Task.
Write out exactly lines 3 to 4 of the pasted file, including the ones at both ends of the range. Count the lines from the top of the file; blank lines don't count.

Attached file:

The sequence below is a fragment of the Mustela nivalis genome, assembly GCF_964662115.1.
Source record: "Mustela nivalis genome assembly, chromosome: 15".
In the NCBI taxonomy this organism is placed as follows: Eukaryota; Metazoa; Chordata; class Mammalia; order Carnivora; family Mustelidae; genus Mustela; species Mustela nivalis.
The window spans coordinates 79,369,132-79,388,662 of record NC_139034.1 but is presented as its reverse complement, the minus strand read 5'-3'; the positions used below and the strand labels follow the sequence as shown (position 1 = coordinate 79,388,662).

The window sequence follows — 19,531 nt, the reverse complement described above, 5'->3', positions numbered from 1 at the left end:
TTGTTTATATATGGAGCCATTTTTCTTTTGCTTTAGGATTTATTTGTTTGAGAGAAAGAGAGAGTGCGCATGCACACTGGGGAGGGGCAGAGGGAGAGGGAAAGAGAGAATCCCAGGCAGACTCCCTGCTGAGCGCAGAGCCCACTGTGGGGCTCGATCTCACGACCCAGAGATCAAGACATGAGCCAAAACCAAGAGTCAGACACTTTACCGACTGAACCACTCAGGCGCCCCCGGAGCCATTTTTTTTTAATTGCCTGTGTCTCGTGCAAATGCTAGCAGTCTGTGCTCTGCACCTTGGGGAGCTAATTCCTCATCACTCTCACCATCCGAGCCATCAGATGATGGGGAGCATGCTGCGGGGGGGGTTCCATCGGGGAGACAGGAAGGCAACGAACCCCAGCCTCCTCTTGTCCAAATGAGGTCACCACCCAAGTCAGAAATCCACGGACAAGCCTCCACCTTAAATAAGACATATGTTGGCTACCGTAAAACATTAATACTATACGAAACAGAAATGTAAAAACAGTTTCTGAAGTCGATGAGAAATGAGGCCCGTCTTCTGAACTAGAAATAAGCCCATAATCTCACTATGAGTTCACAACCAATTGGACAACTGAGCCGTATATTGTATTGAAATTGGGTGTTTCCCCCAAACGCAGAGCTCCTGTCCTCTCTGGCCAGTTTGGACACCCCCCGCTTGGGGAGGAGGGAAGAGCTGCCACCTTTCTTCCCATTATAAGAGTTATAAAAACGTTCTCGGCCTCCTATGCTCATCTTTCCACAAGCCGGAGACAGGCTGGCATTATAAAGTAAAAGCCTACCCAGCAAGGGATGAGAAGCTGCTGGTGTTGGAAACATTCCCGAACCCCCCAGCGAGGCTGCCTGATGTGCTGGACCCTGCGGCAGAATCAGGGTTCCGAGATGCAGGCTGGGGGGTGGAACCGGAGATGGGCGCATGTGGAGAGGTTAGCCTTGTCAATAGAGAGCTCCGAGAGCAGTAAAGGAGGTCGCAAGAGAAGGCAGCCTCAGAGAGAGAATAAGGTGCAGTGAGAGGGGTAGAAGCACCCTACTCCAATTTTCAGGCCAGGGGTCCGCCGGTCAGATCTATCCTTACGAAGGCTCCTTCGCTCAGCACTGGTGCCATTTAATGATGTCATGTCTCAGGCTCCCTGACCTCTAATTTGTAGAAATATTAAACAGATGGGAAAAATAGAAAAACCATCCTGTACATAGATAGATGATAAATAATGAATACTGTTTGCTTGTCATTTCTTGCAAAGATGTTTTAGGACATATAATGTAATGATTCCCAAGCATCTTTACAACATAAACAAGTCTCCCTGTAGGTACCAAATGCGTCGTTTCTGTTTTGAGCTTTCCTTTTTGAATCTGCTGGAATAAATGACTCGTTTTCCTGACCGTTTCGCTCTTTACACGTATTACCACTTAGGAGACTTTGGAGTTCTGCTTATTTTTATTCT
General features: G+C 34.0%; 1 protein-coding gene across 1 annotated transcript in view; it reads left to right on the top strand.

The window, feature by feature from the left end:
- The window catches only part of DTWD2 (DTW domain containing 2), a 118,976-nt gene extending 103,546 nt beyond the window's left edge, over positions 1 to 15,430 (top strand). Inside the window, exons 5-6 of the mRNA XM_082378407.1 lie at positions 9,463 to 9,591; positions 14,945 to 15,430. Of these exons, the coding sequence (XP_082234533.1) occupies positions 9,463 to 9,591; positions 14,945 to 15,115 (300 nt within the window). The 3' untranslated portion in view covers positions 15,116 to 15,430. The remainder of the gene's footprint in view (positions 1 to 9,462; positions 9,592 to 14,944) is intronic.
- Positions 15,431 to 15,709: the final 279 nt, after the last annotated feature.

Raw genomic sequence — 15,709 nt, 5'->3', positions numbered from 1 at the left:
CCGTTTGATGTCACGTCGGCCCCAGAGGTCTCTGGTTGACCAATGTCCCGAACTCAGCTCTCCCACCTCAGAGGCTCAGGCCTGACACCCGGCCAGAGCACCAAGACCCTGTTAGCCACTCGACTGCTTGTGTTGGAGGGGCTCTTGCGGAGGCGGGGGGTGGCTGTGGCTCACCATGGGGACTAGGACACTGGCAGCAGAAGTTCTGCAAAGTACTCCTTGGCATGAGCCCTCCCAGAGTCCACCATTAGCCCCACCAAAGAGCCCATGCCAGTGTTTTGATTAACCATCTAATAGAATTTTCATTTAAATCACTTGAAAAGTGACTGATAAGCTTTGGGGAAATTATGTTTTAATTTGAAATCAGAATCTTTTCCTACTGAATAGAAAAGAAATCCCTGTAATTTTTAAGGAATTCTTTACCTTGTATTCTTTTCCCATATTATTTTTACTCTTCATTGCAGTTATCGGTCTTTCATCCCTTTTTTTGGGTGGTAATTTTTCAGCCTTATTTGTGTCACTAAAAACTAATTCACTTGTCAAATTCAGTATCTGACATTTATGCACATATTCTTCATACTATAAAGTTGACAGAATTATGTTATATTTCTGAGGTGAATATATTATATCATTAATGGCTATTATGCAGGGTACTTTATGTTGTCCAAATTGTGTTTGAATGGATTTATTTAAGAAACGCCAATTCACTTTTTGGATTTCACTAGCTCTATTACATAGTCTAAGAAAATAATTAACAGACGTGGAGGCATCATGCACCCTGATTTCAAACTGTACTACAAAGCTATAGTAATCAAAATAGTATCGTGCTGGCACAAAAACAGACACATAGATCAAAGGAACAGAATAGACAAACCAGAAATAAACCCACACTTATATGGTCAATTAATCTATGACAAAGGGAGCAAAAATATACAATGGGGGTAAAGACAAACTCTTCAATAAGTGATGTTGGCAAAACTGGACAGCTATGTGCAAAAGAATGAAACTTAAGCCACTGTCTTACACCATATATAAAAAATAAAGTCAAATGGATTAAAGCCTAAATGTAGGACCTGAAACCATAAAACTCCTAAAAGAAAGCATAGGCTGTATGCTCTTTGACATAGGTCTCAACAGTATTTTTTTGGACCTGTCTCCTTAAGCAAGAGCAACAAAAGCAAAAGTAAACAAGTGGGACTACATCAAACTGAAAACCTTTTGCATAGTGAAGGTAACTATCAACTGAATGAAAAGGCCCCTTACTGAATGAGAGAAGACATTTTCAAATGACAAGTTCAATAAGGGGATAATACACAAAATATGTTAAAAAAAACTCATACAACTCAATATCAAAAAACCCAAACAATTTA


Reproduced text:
In the NCBI taxonomy this organism is placed as follows: Eukaryota; Metazoa; Chordata; class Mammalia; order Carnivora; family Mustelidae; genus Mustela; species Mustela nivalis.
The window spans coordinates 79,369,132-79,388,662 of record NC_139034.1 but is presented as its reverse complement, the minus strand read 5'-3'; the positions used below and the strand labels follow the sequence as shown (position 1 = coordinate 79,388,662).